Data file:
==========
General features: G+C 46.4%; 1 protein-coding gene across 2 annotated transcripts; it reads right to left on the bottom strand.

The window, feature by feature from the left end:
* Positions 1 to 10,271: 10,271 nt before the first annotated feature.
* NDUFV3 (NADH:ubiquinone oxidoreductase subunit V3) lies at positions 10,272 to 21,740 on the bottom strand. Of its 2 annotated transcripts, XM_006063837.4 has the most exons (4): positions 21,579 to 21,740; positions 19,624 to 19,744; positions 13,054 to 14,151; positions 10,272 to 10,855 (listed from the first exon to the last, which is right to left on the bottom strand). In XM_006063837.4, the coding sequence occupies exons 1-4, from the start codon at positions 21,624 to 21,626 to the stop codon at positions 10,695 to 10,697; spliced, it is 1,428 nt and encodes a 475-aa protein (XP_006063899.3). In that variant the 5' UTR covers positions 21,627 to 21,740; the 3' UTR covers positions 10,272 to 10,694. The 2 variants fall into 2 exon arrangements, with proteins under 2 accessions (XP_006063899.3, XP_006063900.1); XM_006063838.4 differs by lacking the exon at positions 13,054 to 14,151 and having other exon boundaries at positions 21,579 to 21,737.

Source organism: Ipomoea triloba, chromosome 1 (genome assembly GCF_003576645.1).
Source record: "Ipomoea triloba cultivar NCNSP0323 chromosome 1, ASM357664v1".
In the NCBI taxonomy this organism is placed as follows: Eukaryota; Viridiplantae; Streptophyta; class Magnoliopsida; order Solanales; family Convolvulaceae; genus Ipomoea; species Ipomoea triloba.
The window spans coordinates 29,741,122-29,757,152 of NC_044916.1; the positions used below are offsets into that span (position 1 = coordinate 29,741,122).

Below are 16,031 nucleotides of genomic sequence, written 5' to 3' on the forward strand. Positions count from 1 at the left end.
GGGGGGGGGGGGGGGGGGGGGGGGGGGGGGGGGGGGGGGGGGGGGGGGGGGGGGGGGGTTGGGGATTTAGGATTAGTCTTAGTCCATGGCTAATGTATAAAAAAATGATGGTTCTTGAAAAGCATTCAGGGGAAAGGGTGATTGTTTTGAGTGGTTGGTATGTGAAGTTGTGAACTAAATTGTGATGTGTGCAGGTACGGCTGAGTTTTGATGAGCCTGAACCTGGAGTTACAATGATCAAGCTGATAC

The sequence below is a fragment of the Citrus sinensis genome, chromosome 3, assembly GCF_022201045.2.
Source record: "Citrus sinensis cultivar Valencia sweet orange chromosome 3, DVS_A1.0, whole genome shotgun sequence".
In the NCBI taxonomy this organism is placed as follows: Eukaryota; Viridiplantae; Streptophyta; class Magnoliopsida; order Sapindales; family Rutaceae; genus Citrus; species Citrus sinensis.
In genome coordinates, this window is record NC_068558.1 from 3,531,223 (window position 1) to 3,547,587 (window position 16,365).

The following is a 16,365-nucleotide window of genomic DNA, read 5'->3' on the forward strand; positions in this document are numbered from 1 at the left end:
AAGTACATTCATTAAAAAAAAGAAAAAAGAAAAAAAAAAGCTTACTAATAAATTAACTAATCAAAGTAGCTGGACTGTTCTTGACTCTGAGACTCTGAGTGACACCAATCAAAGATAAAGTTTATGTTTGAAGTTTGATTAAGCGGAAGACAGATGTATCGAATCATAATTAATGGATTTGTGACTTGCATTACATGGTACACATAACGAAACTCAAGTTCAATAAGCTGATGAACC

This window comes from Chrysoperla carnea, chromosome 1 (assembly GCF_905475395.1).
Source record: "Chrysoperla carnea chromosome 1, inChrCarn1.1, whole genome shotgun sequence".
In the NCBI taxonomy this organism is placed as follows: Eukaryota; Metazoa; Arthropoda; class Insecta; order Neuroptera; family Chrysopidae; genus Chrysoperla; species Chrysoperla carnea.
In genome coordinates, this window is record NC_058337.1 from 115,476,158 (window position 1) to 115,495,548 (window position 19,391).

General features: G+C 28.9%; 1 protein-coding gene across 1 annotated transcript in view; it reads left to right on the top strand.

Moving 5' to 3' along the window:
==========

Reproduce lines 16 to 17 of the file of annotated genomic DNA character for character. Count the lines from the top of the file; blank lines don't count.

AAGTACATTCATTAAAAAAAAGAAAAAAGAAAAAAAAAAGCTTACTAATAAATTAACTAATCAAAGTAGCTGGACTGTTCTTGACTCTGAGACTCTGAGTGACACCAATCAAAGATAAAGTTTATGTTTGAAGTTTGATTAAGCGGAAGACAGATGTATCGAATCATAATTAATGGATTTGTGACTTGCATTACATGGTACACATAACGAAACTCAAGTTCAATAAGCTGATGAACC

This window comes from Chrysoperla carnea, chromosome 1 (assembly GCF_905475395.1).